SABA Episode #3 — Africa’s Secret History

This episode of SEE AFRICA BREATHE AFRICA might surprise those who thought we would be a podcast preoccupied with conventional travel questions. We are literally open to any question about Rwanda, Uganda and DR Congo, and when a distinguished member wants to know how history is taught at schools, we go full blast!

Traditional section of King’s Palace Museum Nyanza, Rwanda

But the origins of the culture and history episode are actually in the visit my cohost paid to Nyanza a week ago. Once the capital of the Kingdom of Rwanda, this is probably the most important cultural site of the country. It’s like stepping right into a history book! You find a reconstruction of the grass-thatched traditional royal palace just next to the actual colonial-era home of King Mutara III Rudahigwa. An architecturally comparable combination in Uganda would be Kasubi Tombs, a royal burial ground of the Buganda Kingdom, and the king’s Mengo Palace — only the scale is smaller here and the two buildings are next to one another.

Colonial-era section of King’s Palace Museum Nyanza, Rwanda

As you can hear in the podcast, this set us on a trail with a question: Why aren’t such attractions of our region promoted as much as gorillas, chimpanzees and the like? Is it that the world wouldn’t be interested, or is it that we make so little of it?

Ceiling of the traditional section of King’s Palace Museum Nyanza, Rwanda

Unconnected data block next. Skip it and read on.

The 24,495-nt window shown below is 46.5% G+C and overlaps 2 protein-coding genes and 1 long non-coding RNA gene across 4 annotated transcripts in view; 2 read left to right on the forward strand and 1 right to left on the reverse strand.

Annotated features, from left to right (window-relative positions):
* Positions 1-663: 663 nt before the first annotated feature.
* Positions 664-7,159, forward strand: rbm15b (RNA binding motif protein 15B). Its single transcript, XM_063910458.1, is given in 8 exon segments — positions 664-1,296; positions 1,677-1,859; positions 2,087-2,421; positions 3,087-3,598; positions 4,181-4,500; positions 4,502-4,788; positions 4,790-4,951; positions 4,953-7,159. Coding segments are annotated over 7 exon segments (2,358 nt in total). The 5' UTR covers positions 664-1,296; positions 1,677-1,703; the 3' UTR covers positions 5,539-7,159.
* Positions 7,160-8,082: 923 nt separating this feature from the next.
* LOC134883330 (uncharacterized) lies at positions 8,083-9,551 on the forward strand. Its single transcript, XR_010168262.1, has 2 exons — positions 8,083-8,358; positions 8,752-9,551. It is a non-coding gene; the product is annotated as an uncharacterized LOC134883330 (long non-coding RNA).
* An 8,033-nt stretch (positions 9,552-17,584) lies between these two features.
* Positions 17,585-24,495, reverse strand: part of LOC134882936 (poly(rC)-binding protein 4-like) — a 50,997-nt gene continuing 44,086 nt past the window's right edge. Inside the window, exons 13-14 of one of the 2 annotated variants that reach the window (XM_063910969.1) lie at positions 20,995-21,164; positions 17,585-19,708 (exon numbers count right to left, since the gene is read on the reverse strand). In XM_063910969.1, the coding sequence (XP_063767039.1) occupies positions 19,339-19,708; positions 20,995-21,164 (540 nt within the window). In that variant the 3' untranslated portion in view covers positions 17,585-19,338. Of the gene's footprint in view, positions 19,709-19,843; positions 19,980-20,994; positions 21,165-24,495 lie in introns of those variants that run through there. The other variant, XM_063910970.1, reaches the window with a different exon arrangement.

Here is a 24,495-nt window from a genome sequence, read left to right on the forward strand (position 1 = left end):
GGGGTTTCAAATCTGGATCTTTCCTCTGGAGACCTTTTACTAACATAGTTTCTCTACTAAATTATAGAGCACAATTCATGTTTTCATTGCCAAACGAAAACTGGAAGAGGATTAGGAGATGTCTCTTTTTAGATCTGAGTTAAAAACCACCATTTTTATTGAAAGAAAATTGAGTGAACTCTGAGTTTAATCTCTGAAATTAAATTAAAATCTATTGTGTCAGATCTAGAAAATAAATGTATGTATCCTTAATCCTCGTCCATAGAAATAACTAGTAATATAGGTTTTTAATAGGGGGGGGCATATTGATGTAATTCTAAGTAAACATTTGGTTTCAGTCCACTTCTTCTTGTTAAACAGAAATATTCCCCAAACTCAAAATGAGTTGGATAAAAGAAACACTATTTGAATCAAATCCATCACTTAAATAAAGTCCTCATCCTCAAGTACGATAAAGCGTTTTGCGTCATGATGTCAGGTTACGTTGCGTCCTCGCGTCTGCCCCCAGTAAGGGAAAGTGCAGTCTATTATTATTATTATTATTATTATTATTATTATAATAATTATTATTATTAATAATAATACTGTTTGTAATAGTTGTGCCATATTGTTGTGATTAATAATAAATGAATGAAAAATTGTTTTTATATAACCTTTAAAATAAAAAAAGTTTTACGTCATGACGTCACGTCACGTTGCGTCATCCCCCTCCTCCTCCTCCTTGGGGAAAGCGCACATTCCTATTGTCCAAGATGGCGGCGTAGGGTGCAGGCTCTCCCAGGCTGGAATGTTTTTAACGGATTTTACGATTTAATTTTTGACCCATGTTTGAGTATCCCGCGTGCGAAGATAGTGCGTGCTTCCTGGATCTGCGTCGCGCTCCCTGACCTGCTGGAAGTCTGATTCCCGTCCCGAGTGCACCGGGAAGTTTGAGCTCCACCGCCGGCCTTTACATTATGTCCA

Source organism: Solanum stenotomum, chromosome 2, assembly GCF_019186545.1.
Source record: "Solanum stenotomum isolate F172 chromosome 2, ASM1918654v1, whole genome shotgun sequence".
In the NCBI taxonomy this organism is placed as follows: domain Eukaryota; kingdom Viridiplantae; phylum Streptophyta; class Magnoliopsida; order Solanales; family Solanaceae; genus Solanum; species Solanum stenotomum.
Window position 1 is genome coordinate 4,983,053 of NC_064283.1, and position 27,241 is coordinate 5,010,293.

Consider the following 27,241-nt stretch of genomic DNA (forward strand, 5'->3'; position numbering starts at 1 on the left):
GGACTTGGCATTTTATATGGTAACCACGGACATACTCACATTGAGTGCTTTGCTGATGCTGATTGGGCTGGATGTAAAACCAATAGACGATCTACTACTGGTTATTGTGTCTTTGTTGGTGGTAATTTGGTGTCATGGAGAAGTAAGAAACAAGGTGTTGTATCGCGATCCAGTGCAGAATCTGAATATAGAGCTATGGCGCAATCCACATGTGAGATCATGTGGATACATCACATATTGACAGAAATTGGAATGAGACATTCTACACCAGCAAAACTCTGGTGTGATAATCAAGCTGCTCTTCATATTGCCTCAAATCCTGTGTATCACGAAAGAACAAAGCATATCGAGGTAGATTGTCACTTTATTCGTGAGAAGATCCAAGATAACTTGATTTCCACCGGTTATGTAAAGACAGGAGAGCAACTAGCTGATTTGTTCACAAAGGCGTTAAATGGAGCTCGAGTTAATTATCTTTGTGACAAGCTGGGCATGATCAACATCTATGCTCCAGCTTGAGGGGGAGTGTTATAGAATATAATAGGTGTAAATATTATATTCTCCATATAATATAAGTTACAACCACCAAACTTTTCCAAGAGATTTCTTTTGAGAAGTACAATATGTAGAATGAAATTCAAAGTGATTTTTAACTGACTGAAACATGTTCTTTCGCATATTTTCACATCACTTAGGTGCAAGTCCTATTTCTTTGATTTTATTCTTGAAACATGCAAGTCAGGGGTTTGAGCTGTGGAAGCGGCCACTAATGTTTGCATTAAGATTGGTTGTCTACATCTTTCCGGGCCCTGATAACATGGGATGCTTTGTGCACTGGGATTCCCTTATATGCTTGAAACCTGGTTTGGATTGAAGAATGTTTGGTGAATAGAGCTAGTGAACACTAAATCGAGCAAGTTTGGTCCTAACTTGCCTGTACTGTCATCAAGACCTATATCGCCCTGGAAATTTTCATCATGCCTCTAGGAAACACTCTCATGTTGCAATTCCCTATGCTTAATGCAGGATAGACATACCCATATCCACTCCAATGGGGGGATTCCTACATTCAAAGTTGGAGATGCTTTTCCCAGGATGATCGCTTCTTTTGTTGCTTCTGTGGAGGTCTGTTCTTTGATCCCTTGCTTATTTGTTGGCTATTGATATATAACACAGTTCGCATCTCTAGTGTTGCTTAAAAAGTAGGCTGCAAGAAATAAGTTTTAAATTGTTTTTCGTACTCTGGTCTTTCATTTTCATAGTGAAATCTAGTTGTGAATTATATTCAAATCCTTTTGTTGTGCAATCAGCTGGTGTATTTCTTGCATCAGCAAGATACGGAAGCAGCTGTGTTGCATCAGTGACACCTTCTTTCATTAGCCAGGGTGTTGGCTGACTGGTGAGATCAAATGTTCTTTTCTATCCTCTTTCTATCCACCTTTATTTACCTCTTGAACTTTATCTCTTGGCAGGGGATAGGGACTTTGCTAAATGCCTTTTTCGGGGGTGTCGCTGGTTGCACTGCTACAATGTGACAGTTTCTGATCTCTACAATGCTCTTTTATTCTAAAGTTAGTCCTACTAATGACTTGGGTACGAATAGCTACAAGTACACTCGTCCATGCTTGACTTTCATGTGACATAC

My personal journey through the Ugandan education curriculum demonstrates that, short of tales and fables, there was hardly any pre-colonial African history taught or referred to in our classes. My podcast buddies Enoch Ikiriza, Joshua Luyonza and Ramadhan Sindayigaya agreed that European history was the real focus of their schooling. Luyonza seemed to be the only panel member who feels he got proper formal education in African history. Maybe it was his school, maybe there was a passionate teacher, who knows. My experience does not match his.

Centre of the traditional section of King’s Palace Museum Nyanza, Rwanda

Moreover, what I found is that the history taught wasn’t written by African scholars whose existence I was later surprised to learn about. So the entire perspective of African history I encountered in school was very European. This is important because the perspective affects wording and vice versa. So healers, doctors and medical practitioners are called shamans and witches. Revolutionaries are called rebels, nations are called tribes.

Skin to protect the royal bed from sexual fluids at King’s Palace Museum Nyanza, Rwanda

What about you? If I was to say to you that Africa’s history is full of stories of great civilizations, mighty empires, scientific advancements and magnificent art, you would most likely laugh and ask me what I am smoking, right? And yet a very little navigating of the internet could tell you that whatever it is I am on today, it is the good stuff!

Second hut in the traditional section of King’s Palace Museum Nyanza, Rwanda

There’s an article by the BBC that says one of Africa’s best kept secrets is her history, and I couldn’t agree more. To most people with a Western education (which includes almost all Subsaharan Africans!), there wasn’t much going on in Africa before the colonialists showed up. The Western world’s view of African history can almost be summed up by the words of Hugh Trevor-Roper, who is widely regarded as one of Britain’s foremost historians.